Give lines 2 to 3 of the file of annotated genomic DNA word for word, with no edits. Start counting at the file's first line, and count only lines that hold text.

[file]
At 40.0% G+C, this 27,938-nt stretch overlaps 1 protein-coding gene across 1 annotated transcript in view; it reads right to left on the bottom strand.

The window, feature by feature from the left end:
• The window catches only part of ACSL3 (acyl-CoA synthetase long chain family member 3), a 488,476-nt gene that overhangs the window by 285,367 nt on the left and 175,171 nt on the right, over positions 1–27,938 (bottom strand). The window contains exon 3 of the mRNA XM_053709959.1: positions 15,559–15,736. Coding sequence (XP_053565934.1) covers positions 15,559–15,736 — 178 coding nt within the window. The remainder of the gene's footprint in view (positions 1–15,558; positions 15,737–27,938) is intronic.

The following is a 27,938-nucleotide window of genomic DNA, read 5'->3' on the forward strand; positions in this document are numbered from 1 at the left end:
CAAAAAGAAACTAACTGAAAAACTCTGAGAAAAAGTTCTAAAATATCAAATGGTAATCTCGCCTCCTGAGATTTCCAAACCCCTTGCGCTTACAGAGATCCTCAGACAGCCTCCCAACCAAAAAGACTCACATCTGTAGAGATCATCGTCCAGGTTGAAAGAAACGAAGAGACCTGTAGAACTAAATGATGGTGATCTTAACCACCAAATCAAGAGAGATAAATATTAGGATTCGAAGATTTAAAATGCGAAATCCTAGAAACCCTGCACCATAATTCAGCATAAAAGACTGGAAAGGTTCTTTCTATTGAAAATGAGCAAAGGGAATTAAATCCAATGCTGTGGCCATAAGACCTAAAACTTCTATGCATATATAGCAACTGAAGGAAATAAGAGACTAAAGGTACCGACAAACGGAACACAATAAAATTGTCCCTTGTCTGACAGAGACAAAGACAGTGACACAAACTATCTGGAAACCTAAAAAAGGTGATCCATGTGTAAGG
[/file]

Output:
The window, feature by feature from the left end:
• The window catches only part of ACSL3 (acyl-CoA synthetase long chain family member 3), a 488,476-nt gene that overhangs the window by 285,367 nt on the left and 175,171 nt on the right, over positions 1–27,938 (bottom strand). The window contains exon 3 of the mRNA XM_053709959.1: positions 15,559–15,736. Coding sequence (XP_053565934.1) covers positions 15,559–15,736 — 178 coding nt within the window. The remainder of the gene's footprint in view (positions 1–15,558; positions 15,737–27,938) is intronic.